Today's fire seasons are on average 78 days longer than in the 1970s and are projected to grow hotter, more unpredictable, and more expensive in the coming years. In 2015, the United States experienced 68,151 wildfires and more than 10 million acres burned. While sometimes caused by lightning and other causes, nearly nine out of 10 wildfires are human-caused.
Wildfire refers to any unwanted, unplanned, damaging fire and is one of the most powerful natural forces known to people. Here are some tips and resources that you can use to help prevent wildfires in your state:
Today most equipment requires the use of a spark arrestor. A spark arrestor is a mechanical device that traps or destroys hot exhaust particles that have been released from an internal combustion engine. While spark arrestors are not 100% effective, they can greatly reduce the risk of starting a wildfire. Learn more about proper equipment maintenance.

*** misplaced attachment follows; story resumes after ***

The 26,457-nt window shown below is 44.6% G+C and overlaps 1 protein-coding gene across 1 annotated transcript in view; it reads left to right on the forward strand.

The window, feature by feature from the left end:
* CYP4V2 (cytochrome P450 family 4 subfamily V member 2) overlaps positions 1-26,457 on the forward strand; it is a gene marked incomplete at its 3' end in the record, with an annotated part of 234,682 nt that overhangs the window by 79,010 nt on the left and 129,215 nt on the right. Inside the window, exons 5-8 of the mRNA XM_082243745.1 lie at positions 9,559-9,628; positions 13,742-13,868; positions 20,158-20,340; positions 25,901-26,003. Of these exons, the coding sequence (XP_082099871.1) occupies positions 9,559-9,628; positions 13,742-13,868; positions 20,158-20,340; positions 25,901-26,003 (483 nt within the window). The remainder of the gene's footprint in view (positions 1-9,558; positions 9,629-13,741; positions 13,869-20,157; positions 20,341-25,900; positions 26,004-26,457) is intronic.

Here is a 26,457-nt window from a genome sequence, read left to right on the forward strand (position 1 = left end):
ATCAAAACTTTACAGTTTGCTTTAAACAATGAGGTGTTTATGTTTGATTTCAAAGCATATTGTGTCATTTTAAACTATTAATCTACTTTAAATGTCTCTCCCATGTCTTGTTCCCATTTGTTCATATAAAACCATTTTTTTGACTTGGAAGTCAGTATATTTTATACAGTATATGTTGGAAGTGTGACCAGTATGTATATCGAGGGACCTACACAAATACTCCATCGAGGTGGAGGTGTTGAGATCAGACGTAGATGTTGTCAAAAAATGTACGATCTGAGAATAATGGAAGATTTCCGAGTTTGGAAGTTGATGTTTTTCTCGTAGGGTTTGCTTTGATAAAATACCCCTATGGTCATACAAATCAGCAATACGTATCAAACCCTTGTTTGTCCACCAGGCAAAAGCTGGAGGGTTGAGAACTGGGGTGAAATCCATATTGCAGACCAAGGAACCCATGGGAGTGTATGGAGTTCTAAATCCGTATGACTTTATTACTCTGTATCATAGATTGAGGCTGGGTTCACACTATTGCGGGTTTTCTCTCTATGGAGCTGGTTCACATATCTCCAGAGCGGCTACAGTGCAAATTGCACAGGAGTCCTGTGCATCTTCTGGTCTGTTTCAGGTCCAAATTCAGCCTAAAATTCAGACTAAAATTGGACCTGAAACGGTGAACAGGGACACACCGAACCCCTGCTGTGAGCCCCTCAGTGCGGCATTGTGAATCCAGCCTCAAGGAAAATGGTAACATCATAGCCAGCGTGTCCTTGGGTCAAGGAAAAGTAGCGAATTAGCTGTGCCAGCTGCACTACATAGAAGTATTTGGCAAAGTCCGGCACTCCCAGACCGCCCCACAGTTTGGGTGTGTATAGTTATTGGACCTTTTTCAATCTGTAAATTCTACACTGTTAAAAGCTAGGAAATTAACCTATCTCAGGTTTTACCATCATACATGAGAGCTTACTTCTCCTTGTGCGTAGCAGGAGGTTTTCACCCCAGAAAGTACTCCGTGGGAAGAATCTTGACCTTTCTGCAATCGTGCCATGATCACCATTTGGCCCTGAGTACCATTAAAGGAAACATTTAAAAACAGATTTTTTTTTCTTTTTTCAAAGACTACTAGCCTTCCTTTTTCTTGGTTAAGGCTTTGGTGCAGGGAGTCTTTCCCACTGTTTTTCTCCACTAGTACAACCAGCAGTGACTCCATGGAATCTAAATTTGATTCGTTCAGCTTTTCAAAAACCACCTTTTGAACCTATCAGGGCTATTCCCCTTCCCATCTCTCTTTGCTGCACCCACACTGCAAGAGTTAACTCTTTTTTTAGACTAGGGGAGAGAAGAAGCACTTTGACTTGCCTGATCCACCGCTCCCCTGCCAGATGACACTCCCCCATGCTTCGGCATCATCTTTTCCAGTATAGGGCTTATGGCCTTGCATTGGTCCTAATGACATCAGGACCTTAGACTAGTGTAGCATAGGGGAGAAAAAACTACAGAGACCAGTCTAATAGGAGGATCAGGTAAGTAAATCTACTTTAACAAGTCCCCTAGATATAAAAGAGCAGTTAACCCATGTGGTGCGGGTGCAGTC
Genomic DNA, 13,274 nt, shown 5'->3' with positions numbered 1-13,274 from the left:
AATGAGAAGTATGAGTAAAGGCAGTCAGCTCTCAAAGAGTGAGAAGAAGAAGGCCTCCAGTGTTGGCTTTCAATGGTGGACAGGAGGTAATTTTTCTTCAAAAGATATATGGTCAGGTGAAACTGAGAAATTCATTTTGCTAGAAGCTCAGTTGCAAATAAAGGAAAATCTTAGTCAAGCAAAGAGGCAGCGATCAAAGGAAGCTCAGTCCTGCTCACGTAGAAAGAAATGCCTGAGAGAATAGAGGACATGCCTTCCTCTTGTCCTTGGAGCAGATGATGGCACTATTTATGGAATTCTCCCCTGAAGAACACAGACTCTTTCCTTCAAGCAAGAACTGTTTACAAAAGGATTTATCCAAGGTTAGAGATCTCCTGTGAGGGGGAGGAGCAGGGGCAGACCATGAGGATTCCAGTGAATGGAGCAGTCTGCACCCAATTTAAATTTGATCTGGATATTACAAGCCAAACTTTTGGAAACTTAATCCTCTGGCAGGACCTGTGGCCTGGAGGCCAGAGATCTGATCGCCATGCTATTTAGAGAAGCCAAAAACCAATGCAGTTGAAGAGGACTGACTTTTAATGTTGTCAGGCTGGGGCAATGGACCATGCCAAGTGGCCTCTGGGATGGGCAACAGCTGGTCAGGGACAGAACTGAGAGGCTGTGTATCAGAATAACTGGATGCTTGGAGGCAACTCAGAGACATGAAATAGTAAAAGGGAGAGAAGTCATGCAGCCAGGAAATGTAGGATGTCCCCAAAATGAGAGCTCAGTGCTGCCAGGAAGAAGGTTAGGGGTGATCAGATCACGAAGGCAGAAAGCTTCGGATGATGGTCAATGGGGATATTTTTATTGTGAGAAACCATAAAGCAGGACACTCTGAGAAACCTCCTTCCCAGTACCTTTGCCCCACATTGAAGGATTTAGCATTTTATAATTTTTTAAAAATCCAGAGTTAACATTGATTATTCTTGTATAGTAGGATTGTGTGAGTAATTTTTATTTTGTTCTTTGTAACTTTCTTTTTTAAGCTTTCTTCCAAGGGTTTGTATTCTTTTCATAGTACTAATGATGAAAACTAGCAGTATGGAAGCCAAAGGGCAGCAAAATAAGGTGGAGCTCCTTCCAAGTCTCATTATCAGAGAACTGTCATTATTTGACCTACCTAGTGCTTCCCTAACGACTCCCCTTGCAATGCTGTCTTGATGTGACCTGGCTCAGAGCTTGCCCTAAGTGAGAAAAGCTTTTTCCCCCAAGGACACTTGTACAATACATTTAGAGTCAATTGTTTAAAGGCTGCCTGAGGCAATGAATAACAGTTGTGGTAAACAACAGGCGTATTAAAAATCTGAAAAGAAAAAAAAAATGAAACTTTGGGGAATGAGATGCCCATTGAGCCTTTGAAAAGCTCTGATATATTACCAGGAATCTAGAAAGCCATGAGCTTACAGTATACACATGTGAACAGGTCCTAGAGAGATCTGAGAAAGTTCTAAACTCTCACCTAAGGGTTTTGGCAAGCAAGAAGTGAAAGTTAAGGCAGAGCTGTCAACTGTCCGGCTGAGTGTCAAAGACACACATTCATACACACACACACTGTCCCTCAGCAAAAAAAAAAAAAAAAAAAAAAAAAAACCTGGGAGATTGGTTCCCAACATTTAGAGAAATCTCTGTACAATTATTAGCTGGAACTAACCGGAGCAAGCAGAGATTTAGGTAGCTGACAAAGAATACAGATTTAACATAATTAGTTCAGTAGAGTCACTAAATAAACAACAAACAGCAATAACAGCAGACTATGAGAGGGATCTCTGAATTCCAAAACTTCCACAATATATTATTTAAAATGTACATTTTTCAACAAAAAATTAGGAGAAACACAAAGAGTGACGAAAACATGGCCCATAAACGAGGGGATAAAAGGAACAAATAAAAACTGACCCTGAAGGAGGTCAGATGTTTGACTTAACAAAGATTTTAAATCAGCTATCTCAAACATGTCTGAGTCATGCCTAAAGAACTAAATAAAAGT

Maintain and Extinguish your Campfire
If a campfire is not properly extinguished, smoldering coals and embers can reignite a fire when you aren't around. Learn the proper steps for campfire safety.
Backyard Debris Burning
When burning debris, it is critical to comply with local regulations. Weather fluctuations, such as sudden gusts of wind, could make debris burning spark a wildfire. State forestry agencies, local fire departments and other entities can help you determine if the weather is safe enough to burn. Learn about debris burning.
Purchase Smokey Bear Educational Materials
Help spread the word in your classroom, during a field trip, and throughout your community about the importance of preventing wildfires. Purchase Smokey Bear materials in the NASF Educational Materials store at stateforesters.org/store. Educator resources are also available on SmokeyBear.com.
Follow Smokey Bear on Social Media
Smokey Bear, the national wildfire prevention, shares tips and wildfire news on social media. Follow Smokey on Twitter, Facebook and use the hashtag #smokeybearhug to share your wildfire prevention story.